On June 1, David Helmers became vice president of Weyerhaeuser Distribution, moving up from the position of director of sales and business development that he had held since 2011. Helmers’ operation takes in 21 distribution centers from which roughly 185 trucks travel an average of 36,000 miles a day delivering goods to dealers in most U.S. housing markets. The division employs 750 associates and contractor partners. Recently, Helmers spoke to ProSales about where the building material distribution is headed and what are the keys to future success. Here are his comments, edited for space and clarity.
Goodbye to the Old Business Model
Over the last four years, we’ve really been in a rebuilding phase as we came out of the downturn. If you look 10 to 20 years into the past, wood products distribution helped satisfy the second-to-last mile in the supply chain. The economics of the supply chain allowed for multiple steps, and folks could make a reasonable living in each of those steps.
The economics that were driven by the Great Recession has forever changed the supply chain, from the home buyer all the way back to the manufacturer. Our tolerance for price is much less than it was. If that’s the case, for everyone backwards in the chain, you have to be really good or really different.
Focus on Fundamentals
As we talk to our teams, we don’t need them to be distracted by what 10 years from now looks like. For us to be successful, regardless of what that model looks like, there still are some fundamentals: You have to be great at the basics—sales effectiveness and logistics. That’s true today and will be true in 10 years.
How information is exchanged and how we interact with customers will have some changes in style and approach. But ultimately, to help the dealer handle market changes, logistics has to be key. So we focus on our lean principles, be as agile as possible, and keep costs down.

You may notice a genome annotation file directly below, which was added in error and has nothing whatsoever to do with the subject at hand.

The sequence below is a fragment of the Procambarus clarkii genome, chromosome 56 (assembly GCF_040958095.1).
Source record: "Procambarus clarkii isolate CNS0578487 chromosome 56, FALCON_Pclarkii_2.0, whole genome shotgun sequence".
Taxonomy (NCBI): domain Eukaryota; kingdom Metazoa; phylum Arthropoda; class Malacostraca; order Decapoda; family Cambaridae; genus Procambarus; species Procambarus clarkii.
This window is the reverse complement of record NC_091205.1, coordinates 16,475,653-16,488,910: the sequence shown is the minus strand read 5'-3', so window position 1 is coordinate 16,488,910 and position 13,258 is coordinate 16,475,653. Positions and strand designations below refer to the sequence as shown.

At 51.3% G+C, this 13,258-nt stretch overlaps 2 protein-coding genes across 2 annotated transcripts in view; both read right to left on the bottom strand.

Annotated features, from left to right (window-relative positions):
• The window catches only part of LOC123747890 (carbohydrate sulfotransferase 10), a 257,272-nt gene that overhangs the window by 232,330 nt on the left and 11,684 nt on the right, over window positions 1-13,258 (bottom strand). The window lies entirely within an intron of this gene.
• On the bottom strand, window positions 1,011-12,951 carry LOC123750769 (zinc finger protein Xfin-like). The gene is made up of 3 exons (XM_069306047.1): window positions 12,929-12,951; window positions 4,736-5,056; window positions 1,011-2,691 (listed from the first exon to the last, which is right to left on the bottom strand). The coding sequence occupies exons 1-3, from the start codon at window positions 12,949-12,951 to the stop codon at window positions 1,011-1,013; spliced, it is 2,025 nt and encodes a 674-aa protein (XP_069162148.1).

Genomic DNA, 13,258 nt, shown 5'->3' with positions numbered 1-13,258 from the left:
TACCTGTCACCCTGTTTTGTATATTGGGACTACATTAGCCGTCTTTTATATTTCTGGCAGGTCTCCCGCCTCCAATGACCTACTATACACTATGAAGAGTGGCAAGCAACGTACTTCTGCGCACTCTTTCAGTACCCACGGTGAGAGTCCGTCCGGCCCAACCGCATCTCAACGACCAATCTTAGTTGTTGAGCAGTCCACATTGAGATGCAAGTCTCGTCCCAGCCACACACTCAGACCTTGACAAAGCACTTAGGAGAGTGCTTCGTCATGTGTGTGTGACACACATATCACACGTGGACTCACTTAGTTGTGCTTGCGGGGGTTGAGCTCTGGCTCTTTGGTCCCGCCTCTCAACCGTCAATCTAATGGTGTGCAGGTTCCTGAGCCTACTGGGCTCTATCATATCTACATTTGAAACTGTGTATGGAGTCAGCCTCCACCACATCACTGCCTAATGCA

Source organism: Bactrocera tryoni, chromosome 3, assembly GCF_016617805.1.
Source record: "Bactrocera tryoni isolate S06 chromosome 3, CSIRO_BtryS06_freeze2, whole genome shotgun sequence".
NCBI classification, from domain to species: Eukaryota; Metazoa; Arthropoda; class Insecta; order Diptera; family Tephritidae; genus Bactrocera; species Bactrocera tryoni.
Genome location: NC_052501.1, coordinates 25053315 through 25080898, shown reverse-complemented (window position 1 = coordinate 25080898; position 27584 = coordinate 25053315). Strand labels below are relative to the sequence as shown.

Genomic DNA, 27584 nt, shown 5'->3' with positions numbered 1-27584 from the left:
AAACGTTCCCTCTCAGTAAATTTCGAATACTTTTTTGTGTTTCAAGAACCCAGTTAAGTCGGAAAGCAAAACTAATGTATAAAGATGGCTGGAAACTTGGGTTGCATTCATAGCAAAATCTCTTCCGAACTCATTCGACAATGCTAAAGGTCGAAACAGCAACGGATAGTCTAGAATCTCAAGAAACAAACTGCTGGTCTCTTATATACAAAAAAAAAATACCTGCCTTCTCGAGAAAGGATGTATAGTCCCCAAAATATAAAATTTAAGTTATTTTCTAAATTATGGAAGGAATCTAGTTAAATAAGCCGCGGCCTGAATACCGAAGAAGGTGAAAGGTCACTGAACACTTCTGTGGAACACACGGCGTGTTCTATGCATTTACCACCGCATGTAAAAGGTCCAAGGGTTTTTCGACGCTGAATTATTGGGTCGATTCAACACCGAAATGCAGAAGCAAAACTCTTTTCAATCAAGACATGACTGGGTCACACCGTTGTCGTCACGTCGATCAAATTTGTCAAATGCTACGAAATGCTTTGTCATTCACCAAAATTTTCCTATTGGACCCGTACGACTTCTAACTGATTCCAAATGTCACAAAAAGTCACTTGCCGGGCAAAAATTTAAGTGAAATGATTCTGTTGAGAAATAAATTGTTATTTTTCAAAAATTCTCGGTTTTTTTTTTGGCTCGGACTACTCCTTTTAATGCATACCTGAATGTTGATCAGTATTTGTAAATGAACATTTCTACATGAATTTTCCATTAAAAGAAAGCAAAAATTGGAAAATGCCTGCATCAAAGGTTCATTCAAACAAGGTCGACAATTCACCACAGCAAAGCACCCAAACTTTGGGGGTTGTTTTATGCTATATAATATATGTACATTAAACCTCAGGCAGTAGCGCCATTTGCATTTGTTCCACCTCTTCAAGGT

On the sales side, it goes back to really listening and not selling with the intent that ‘I have something I want you to buy;’ rather, we understand what’s going on in the customer’s world and really listen to the customer. It isn’t complex, but it’s very difficult work. You have to have discipline. We’ve talked to our team about that discipline. It’s hard work, but it’s good work. And if your folks are really talented, then as that supply chain migrates we’ll be able to adapt to it.
At different times in the past, a distributor could get by with break-bulking product and getting it to a dealer yard. That satisfied a large portion of that second-to-last mile. Given our belief in housing, we will continue to be on this steady ramp up, but there will be surges. If we believe that having big trucks and big bulk products and carrying it to resale yards is going to carry the day, we’re wrong. We might need more timely service--jobsite delivery, if the customer wants it.
Embracing Lean Management Principles
Over the last several years, we’ve broken our business down into five fundamental elements: source, stock, store, sell, and ship. Within each of those there are fundamental practices you need to be great at. For instance, in inventory management it’s: Do you have products in the right amounts? Is your access on your yard appropriate? How are you handling your fastest movers? We’ve invested a lot. We’ve got 30 folks who are green belt in lean. Every day, we’re looking to remove waste. That applies to each of those fundamental processes. And removing that waste reduces costs, and our arteries are less clogged.
One of the shining examples of that is we have an estimating and spec service that we do on engineered wood products. We’ve reduced the cost of that processing by 50% while maintaining the same capacity, if not more, and we’ve improved the turnaround time on customer service by 50%. So we’ve cut our costs in half and doubled our speed. That’s done by understanding what the customer wants, when do they need it, and what resources we have in place.
We’ve been hiring heavily over the last four years, adding maybe
250 people. In terms of marketplace, our focus has been first to be great where
we’re at and then get great in other places. Do we aspire to improve our
footprint? Where it makes sense, absolutely. But being broader today isn’t the
benefit. We think being better is the benefit.